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Max Richter's 'Three Worlds doesn't fit neatly into categories / popmatters review

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Max Richter doesn't fit neatly into genre categories. He doesn't follow the line of Sigur Rós and Godspeed! You Black Emperor into the postmodern icicle of long tracks and self-seriousness. He doesn't write scores exclusively, although his non-score records sound like they are score records and vice-versa, and he isn't a conservative classicist. He is something different altogether. In his most iconic moments, Richter is an instantly satisfying composer, soundtracking to our dreams and memories. His textures are thick and evoke the moments we forgot or are too afraid to remember and the memories we treasure.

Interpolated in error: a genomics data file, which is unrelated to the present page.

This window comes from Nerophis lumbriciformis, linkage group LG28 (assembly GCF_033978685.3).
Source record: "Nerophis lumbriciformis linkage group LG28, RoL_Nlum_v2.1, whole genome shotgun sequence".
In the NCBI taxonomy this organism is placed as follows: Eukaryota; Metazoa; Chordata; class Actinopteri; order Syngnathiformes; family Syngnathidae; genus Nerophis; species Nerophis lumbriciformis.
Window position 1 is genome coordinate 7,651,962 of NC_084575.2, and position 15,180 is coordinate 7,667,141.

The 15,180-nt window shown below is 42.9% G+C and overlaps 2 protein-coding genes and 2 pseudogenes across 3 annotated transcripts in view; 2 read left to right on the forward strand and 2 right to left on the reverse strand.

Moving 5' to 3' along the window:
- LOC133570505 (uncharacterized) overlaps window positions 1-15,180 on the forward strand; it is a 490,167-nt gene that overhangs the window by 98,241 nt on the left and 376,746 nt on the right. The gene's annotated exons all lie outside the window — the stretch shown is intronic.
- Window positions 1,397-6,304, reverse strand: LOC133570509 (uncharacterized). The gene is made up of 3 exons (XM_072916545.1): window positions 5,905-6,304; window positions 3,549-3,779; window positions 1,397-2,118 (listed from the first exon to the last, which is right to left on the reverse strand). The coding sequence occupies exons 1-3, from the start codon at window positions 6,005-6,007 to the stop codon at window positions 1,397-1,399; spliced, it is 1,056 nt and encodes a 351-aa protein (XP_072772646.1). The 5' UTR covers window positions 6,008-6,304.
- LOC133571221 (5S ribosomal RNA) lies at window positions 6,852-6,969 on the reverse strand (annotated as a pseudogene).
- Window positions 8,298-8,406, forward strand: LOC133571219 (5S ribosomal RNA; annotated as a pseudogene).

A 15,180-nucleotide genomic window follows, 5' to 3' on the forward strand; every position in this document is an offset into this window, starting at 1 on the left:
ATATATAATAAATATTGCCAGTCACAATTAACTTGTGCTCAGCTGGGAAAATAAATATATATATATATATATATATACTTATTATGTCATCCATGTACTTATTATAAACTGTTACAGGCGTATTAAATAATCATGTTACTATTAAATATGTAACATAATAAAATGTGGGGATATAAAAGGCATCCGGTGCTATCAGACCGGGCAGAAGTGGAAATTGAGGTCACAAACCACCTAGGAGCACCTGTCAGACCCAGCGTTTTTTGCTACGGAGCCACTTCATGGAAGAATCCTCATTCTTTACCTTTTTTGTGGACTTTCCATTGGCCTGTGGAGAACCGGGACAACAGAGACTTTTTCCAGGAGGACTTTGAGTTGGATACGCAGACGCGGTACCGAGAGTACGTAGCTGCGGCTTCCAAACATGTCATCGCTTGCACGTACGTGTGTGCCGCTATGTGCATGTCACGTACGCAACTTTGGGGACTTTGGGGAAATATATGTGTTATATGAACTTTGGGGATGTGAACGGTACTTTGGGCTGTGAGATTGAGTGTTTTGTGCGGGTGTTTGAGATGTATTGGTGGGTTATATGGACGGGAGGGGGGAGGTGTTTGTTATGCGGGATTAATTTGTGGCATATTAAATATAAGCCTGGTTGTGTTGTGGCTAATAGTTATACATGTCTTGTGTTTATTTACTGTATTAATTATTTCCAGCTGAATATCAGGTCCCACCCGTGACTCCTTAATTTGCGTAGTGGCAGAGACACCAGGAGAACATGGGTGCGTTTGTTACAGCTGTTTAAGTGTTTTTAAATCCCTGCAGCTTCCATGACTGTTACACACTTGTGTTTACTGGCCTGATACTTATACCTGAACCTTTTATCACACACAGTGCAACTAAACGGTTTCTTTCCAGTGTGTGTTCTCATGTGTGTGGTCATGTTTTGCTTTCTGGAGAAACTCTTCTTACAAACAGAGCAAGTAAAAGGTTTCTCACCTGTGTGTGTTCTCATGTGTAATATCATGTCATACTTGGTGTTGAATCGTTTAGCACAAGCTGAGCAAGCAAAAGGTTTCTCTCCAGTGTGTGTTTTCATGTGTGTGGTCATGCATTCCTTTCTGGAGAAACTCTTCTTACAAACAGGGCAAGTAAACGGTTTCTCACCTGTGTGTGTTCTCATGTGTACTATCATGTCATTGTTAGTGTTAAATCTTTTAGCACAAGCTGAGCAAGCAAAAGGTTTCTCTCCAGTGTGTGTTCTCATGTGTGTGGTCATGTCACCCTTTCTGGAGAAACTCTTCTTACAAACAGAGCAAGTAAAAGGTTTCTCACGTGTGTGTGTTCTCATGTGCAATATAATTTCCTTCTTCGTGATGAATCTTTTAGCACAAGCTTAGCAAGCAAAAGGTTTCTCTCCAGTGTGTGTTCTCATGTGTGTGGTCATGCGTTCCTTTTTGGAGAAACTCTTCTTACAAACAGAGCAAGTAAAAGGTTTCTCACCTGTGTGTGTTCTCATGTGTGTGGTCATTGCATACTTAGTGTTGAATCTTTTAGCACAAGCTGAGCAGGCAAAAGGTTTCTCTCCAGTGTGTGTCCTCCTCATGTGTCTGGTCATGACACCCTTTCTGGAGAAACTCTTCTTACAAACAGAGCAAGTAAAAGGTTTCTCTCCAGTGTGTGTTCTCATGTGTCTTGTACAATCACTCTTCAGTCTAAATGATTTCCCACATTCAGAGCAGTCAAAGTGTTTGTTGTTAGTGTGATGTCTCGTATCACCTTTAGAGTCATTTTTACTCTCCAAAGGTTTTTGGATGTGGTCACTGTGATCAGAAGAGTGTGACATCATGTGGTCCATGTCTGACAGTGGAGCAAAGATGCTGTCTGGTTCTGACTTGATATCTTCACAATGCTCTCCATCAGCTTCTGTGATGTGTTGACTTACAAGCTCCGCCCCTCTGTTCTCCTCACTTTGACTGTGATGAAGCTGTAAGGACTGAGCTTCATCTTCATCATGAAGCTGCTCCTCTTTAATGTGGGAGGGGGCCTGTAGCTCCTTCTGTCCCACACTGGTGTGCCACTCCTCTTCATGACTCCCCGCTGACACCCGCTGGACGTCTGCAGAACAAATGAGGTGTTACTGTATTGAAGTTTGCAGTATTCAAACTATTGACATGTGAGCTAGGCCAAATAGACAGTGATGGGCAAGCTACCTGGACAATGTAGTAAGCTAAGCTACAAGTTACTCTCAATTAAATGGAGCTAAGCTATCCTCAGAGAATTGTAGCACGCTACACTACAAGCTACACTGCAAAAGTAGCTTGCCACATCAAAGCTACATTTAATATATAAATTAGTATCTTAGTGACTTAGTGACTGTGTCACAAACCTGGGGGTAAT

But his discography isn't that simple. He has records like Sleep that challenge the very fabric of what music is for and in what it is. Richter's new work, Three Worlds, doesn't neatly fit into any of those categories. It has moments of Memoryhouse radiance, and is orchestral enough to recall The Four Seasons but doesn't necessarily remind me of either of those. Three Worlds is based on the legendary works of Virginia Woolf. 

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